Ansel liked mountains, Edward liked women.

Discussion in 'Ethics and Philosophy' started by jtk, Aug 10, 2018.

  1. jtk

    jtk Subscriber
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    Ansel liked mountains, Edward liked women. I think we all intuitively know why that was. Don't we?

    However I'd simply argue that Ansel's brain was wired one way and Edward's was wired the other. The difference wasn't psychological or even artistic. it was species.

    Which are you (demonstrated by your photography)?

    Any thoughts?

    Maybe this is a scary question.
     
  2. Theo Sulphate

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    It seems to me Adams liked to show contrast; Weston liked to show form.
     
  3. Patrick Robert James

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    Weston.

    Adams bores me these days. Weston was a far better photographer. Adams was just popular.
     
  4. hoffy

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    Without trying to be controversial, I tend to agree.
     
  5. Vaughn

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    Of course.

    From Ted Orland: TedOrlandCartoon.jpg
     
  6. BrianShaw

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    OK.. that’s great, Vaughn!
     
  7. Old_Dick

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    Great cartoon. Looks weird upside down:smile:
     
  8. voceumana

    voceumana Member

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    Ansel took many photos of people, including at least one of Edward Weston. I think his portraits are among his best works and they are excellent. His landscapes are more commonly published. Over the years he printed his images more dramatically, with more contrast--he said so himself, but his earlier images and prints can be quite subtle. I saw a reprint of his Moonrise Hernandez in a book from the 40's or 50's where the sky was medium gray--in later printings this is black.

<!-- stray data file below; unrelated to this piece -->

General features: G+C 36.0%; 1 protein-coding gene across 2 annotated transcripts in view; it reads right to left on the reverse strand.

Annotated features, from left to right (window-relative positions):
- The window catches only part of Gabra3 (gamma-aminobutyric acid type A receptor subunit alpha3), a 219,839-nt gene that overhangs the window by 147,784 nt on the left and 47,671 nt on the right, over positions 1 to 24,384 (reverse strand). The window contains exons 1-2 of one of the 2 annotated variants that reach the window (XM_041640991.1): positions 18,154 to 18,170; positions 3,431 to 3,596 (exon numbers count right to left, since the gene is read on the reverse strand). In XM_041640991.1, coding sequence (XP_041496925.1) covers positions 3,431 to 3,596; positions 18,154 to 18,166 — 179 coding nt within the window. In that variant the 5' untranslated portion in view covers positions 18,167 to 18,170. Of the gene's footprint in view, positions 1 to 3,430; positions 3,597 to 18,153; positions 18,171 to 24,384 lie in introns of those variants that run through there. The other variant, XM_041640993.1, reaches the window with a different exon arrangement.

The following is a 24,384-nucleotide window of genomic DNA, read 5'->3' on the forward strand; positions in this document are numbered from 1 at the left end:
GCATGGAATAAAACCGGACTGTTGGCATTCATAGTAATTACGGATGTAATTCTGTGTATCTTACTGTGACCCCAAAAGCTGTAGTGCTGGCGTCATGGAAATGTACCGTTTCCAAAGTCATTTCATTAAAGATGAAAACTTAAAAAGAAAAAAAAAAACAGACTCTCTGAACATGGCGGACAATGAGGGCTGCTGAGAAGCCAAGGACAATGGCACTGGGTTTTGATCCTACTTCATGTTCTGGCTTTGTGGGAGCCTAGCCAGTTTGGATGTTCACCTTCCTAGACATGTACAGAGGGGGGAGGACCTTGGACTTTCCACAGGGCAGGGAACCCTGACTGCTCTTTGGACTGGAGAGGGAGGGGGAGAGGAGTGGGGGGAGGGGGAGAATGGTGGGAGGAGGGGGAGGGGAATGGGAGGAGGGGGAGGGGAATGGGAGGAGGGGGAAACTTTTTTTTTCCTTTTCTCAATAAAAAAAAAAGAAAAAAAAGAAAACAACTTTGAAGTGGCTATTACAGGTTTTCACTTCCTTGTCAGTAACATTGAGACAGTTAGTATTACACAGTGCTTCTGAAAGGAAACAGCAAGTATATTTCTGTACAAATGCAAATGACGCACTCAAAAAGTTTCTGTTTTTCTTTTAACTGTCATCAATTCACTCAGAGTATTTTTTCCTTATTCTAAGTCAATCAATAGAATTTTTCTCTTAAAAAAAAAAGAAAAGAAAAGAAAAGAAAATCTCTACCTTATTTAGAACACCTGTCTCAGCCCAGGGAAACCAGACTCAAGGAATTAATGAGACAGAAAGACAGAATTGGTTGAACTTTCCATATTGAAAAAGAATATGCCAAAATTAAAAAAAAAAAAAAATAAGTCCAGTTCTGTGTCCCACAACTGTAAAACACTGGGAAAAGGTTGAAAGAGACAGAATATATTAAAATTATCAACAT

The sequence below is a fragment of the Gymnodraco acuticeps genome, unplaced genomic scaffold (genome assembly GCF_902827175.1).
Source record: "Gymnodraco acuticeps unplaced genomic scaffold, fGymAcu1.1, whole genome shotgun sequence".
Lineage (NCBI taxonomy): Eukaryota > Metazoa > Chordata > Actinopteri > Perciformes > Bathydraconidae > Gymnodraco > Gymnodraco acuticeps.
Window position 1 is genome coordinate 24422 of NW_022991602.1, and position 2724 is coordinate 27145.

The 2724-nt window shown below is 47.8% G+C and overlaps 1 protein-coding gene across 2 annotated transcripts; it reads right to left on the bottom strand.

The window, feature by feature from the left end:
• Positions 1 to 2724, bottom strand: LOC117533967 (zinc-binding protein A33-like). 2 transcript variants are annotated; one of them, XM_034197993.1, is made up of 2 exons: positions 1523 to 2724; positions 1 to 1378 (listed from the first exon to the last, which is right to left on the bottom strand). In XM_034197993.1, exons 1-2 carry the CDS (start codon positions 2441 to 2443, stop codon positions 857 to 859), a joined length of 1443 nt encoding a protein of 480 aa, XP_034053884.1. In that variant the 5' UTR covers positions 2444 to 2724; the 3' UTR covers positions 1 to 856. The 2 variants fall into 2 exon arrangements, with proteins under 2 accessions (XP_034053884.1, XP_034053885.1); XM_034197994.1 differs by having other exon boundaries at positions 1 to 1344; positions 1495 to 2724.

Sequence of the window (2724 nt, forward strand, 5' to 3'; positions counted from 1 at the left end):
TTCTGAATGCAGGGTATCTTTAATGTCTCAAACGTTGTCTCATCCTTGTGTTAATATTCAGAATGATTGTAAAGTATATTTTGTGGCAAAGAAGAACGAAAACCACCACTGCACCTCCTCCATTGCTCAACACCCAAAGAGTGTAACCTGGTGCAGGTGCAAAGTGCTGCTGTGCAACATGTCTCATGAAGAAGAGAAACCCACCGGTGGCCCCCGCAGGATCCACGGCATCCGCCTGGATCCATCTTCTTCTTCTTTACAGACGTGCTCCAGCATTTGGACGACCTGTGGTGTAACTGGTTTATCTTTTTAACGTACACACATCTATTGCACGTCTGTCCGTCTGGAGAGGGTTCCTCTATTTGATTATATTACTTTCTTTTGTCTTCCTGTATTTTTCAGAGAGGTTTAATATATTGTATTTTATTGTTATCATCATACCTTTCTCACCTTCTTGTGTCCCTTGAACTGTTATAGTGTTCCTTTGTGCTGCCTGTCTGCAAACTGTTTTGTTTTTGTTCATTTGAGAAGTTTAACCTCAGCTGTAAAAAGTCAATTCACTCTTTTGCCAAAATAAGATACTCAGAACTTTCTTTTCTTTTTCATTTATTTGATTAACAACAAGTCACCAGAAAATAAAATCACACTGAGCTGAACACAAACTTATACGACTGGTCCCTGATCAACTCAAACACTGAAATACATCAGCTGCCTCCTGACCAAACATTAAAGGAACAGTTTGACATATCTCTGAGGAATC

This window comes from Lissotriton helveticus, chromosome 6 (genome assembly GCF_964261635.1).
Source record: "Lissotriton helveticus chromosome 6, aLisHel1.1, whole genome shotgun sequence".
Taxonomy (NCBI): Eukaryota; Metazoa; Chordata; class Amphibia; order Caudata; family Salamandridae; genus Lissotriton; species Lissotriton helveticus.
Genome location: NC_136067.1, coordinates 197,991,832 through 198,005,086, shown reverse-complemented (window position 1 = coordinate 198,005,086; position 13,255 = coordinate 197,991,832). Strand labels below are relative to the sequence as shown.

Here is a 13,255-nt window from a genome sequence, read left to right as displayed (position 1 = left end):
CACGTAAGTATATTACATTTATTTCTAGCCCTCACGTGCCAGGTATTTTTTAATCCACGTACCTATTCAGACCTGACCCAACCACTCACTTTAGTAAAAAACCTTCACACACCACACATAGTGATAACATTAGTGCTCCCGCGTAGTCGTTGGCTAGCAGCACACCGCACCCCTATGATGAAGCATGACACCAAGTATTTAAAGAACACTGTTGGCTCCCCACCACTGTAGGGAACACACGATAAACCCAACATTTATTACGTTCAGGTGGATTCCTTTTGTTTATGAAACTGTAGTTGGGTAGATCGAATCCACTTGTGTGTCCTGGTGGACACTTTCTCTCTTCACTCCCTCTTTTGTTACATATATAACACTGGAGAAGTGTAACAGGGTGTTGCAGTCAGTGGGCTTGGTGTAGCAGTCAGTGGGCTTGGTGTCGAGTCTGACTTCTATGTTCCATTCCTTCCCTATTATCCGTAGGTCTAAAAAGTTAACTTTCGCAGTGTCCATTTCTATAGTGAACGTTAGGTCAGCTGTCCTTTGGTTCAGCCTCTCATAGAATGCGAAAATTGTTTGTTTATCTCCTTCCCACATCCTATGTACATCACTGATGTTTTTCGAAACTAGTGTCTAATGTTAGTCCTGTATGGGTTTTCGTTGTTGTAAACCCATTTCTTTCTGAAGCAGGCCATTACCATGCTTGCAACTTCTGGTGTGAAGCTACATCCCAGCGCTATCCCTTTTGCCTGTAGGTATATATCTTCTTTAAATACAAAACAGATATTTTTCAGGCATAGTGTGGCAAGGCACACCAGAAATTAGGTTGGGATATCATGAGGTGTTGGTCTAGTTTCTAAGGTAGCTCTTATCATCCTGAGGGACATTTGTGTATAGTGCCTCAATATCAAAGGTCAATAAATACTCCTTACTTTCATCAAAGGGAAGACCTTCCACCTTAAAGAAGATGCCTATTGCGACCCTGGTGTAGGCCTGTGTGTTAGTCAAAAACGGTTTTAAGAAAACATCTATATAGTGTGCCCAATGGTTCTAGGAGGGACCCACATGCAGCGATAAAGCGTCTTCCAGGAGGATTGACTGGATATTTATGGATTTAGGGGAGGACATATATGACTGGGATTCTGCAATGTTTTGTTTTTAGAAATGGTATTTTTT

You should not judge Ansel's work solely by the commonly published images--there is a lot more to his work than that. Some of his color work is very impressive, too.

    Here are some of his people photos: http://www.loc.gov/pictures/search/?st=grid&co=manz
     
  9. jim10219

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    Ansel’s most famous works were about the insignificance of man. Edward’s most famous works were about the significance of man. They probed the same question from two different perspectives. So no, they weren’t that different from each other. In the end, what made them great photographers wasn’t their technique or subject matter, but their unquenchable curiosity. They didn’t fear to explore the unanswerable questions ad nauseam.
     
  10. RalphLambrecht

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    Edward
     
  11. OP
    OP
    jtk

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    I'm a Weston guy. Saint Ansel made some fine portraits, dramatic industrial photos, and used the artificial light of his era quite well. He signed his Artificial Light book for me after I loaded hundreds of pounds of hypo sacks and other stuff into his suburban (travelall?) at Adolph Gasser's San Francisco warehouse. A Minor White student AND a Life Magazine photographer both said Gasser's would be a good place to start toward professional photography.... partially because Saint Ansel shopped there and, of course for the employee discounts. Ansel was a marketeer, Edward not. Minor's students took Zone System previsualization more seriously than Ansel's..maybe. Minor White and even Alfred Stieglitz would be Weston people if they were with us today, with differing personal proclivities.
     
    Last edited: Aug 11, 2018
  12. Eric Rose